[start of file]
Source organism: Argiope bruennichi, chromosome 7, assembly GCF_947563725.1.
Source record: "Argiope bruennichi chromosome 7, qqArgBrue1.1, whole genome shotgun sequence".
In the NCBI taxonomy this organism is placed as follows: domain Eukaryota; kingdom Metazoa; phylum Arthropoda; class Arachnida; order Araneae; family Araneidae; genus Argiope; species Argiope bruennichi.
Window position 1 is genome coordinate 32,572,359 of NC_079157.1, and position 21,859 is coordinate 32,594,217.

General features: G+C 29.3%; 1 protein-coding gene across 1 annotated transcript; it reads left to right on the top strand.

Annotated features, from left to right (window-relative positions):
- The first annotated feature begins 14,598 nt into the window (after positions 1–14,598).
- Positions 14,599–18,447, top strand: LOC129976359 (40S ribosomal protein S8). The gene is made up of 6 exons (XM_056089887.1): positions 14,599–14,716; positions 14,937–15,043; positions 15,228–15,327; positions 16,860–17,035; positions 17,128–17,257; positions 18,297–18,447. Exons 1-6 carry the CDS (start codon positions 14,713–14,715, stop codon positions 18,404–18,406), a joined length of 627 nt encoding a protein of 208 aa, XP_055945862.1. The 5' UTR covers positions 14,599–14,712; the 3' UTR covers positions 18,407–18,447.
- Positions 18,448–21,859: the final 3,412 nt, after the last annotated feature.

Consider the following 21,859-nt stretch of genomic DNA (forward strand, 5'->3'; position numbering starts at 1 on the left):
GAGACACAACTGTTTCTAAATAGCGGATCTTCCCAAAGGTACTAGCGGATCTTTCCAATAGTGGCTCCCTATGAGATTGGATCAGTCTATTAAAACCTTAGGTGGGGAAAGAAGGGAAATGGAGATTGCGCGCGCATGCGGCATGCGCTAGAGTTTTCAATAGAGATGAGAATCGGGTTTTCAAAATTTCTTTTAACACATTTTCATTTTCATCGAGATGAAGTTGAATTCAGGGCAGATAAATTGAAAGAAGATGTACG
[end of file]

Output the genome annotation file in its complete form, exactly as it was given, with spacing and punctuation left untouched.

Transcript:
Source organism: Argiope bruennichi, chromosome 7, assembly GCF_947563725.1.
Source record: "Argiope bruennichi chromosome 7, qqArgBrue1.1, whole genome shotgun sequence".
In the NCBI taxonomy this organism is placed as follows: domain Eukaryota; kingdom Metazoa; phylum Arthropoda; class Arachnida; order Araneae; family Araneidae; genus Argiope; species Argiope bruennichi.
Window position 1 is genome coordinate 32,572,359 of NC_079157.1, and position 21,859 is coordinate 32,594,217.

General features: G+C 29.3%; 1 protein-coding gene across 1 annotated transcript; it reads left to right on the top strand.

Annotated features, from left to right (window-relative positions):
- The first annotated feature begins 14,598 nt into the window (after positions 1–14,598).
- Positions 14,599–18,447, top strand: LOC129976359 (40S ribosomal protein S8). The gene is made up of 6 exons (XM_056089887.1): positions 14,599–14,716; positions 14,937–15,043; positions 15,228–15,327; positions 16,860–17,035; positions 17,128–17,257; positions 18,297–18,447. Exons 1-6 carry the CDS (start codon positions 14,713–14,715, stop codon positions 18,404–18,406), a joined length of 627 nt encoding a protein of 208 aa, XP_055945862.1. The 5' UTR covers positions 14,599–14,712; the 3' UTR covers positions 18,407–18,447.
- Positions 18,448–21,859: the final 3,412 nt, after the last annotated feature.

Consider the following 21,859-nt stretch of genomic DNA (forward strand, 5'->3'; position numbering starts at 1 on the left):
GAGACACAACTGTTTCTAAATAGCGGATCTTCCCAAAGGTACTAGCGGATCTTTCCAATAGTGGCTCCCTATGAGATTGGATCAGTCTATTAAAACCTTAGGTGGGGAAAGAAGGGAAATGGAGATTGCGCGCGCATGCGGCATGCGCTAGAGTTTTCAATAGAGATGAGAATCGGGTTTTCAAAATTTCTTTTAACACATTTTCATTTTCATCGAGATGAAGTTGAATTCAGGGCAGATAAATTGAAAGAAGATGTACG